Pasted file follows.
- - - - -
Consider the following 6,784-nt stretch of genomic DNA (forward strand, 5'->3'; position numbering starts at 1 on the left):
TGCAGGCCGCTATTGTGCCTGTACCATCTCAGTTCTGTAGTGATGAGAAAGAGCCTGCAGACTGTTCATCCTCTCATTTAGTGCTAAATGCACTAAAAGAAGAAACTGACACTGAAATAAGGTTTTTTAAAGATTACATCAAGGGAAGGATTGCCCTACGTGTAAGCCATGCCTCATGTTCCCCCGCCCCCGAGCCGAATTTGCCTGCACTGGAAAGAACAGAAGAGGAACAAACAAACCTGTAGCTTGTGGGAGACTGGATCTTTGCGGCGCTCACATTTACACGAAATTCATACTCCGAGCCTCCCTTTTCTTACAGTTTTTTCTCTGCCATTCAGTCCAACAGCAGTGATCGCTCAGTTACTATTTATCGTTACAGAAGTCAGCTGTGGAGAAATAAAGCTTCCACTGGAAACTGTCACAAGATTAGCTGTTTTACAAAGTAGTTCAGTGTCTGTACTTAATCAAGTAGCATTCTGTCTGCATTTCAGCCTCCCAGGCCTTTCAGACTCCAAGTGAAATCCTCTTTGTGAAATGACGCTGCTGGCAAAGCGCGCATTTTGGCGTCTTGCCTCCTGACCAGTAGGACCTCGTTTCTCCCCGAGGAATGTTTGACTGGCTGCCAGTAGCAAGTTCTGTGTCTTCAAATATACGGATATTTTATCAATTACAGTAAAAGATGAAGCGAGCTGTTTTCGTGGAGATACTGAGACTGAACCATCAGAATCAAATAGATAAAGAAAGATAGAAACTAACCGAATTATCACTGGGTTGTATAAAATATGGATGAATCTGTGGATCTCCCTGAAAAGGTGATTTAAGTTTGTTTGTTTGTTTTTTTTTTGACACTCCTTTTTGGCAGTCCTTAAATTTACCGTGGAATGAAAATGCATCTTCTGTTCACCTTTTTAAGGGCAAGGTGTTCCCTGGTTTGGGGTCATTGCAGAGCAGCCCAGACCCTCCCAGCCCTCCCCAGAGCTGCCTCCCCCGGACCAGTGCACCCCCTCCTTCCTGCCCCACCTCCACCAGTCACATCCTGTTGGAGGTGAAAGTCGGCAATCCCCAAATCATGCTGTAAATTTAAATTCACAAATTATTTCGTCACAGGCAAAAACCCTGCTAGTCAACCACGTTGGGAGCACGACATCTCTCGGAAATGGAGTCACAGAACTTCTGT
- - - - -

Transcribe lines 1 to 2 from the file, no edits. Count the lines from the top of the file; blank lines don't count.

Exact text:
Consider the following 6,784-nt stretch of genomic DNA (forward strand, 5'->3'; position numbering starts at 1 on the left):
TGCAGGCCGCTATTGTGCCTGTACCATCTCAGTTCTGTAGTGATGAGAAAGAGCCTGCAGACTGTTCATCCTCTCATTTAGTGCTAAATGCACTAAAAGAAGAAACTGACACTGAAATAAGGTTTTTTAAAGATTACATCAAGGGAAGGATTGCCCTACGTGTAAGCCATGCCTCATGTTCCCCCGCCCCCGAGCCGAATTTGCCTGCACTGGAAAGAACAGAAGAGGAACAAACAAACCTGTAGCTTGTGGGAGACTGGATCTTTGCGGCGCTCACATTTACACGAAATTCATACTCCGAGCCTCCCTTTTCTTACAGTTTTTTCTCTGCCATTCAGTCCAACAGCAGTGATCGCTCAGTTACTATTTATCGTTACAGAAGTCAGCTGTGGAGAAATAAAGCTTCCACTGGAAACTGTCACAAGATTAGCTGTTTTACAAAGTAGTTCAGTGTCTGTACTTAATCAAGTAGCATTCTGTCTGCATTTCAGCCTCCCAGGCCTTTCAGACTCCAAGTGAAATCCTCTTTGTGAAATGACGCTGCTGGCAAAGCGCGCATTTTGGCGTCTTGCCTCCTGACCAGTAGGACCTCGTTTCTCCCCGAGGAATGTTTGACTGGCTGCCAGTAGCAAGTTCTGTGTCTTCAAATATACGGATATTTTATCAATTACAGTAAAAGATGAAGCGAGCTGTTTTCGTGGAGATACTGAGACTGAACCATCAGAATCAAATAGATAAAGAAAGATAGAAACTAACCGAATTATCACTGGGTTGTATAAAATATGGATGAATCTGTGGATCTCCCTGAAAAGGTGATTTAAGTTTGTTTGTTTGTTTTTTTTTTGACACTCCTTTTTGGCAGTCCTTAAATTTACCGTGGAATGAAAATGCATCTTCTGTTCACCTTTTTAAGGGCAAGGTGTTCCCTGGTTTGGGGTCATTGCAGAGCAGCCCAGACCCTCCCAGCCCTCCCCAGAGCTGCCTCCCCCGGACCAGTGCACCCCCTCCTTCCTGCCCCACCTCCACCAGTCACATCCTGTTGGAGGTGAAAGTCGGCAATCCCCAAATCATGCTGTAAATTTAAATTCACAAATTATTTCGTCACAGGCAAAAACCCTGCTAGTCAACCACGTTGGGAGCACGACATCTCTCGGAAATGGAGTCACAGAACTTCTGT